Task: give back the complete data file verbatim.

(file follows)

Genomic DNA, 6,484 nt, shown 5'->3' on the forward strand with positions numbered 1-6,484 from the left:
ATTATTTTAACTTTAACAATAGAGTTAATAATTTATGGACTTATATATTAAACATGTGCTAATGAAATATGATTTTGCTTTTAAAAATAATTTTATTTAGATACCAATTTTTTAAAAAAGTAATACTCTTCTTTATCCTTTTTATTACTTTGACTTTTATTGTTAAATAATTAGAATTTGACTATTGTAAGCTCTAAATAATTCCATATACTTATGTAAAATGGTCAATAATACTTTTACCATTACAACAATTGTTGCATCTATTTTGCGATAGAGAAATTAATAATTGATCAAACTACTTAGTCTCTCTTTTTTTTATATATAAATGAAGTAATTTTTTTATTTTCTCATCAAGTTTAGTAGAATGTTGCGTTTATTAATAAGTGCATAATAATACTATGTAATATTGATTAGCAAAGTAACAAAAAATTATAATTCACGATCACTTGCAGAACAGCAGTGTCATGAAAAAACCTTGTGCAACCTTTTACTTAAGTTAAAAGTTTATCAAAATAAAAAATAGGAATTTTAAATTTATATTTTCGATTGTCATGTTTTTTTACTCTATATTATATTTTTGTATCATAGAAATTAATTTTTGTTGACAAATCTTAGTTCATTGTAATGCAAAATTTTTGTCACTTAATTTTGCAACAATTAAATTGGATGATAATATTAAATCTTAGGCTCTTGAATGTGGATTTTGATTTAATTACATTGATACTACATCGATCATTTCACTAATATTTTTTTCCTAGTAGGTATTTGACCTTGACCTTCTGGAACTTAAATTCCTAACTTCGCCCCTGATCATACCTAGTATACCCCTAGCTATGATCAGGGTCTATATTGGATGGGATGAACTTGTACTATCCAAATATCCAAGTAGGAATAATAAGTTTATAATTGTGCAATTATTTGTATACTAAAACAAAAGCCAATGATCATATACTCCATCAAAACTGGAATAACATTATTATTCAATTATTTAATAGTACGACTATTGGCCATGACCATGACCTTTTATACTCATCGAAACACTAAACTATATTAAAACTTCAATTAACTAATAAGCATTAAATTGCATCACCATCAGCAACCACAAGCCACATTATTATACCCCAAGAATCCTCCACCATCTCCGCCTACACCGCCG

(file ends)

Genomic DNA, 6,484 nt, shown 5'->3' on the forward strand with positions numbered 1-6,484 from the left:
ATTATTTTAACTTTAACAATAGAGTTAATAATTTATGGACTTATATATTAAACATGTGCTAATGAAATATGATTTTGCTTTTAAAAATAATTTTATTTAGATACCAATTTTTTAAAAAAGTAATACTCTTCTTTATCCTTTTTATTACTTTGACTTTTATTGTTAAATAATTAGAATTTGACTATTGTAAGCTCTAAATAATTCCATATACTTATGTAAAATGGTCAATAATACTTTTACCATTACAACAATTGTTGCATCTATTTTGCGATAGAGAAATTAATAATTGATCAAACTACTTAGTCTCTCTTTTTTTTATATATAAATGAAGTAATTTTTTTATTTTCTCATCAAGTTTAGTAGAATGTTGCGTTTATTAATAAGTGCATAATAATACTATGTAATATTGATTAGCAAAGTAACAAAAAATTATAATTCACGATCACTTGCAGAACAGCAGTGTCATGAAAAAACCTTGTGCAACCTTTTACTTAAGTTAAAAGTTTATCAAAATAAAAAATAGGAATTTTAAATTTATATTTTCGATTGTCATGTTTTTTTACTCTATATTATATTTTTGTATCATAGAAATTAATTTTTGTTGACAAATCTTAGTTCATTGTAATGCAAAATTTTTGTCACTTAATTTTGCAACAATTAAATTGGATGATAATATTAAATCTTAGGCTCTTGAATGTGGATTTTGATTTAATTACATTGATACTACATCGATCATTTCACTAATATTTTTTTCCTAGTAGGTATTTGACCTTGACCTTCTGGAACTTAAATTCCTAACTTCGCCCCTGATCATACCTAGTATACCCCTAGCTATGATCAGGGTCTATATTGGATGGGATGAACTTGTACTATCCAAATATCCAAGTAGGAATAATAAGTTTATAATTGTGCAATTATTTGTATACTAAAACAAAAGCCAATGATCATATACTCCATCAAAACTGGAATAACATTATTATTCAATTATTTAATAGTACGACTATTGGCCATGACCATGACCTTTTATACTCATCGAAACACTAAACTATATTAAAACTTCAATTAACTAATAAGCATTAAATTGCATCACCATCAGCAACCACAAGCCACATTATTATACCCCAAGAATCCTCCACCATCTCCGCCTACACCGCCG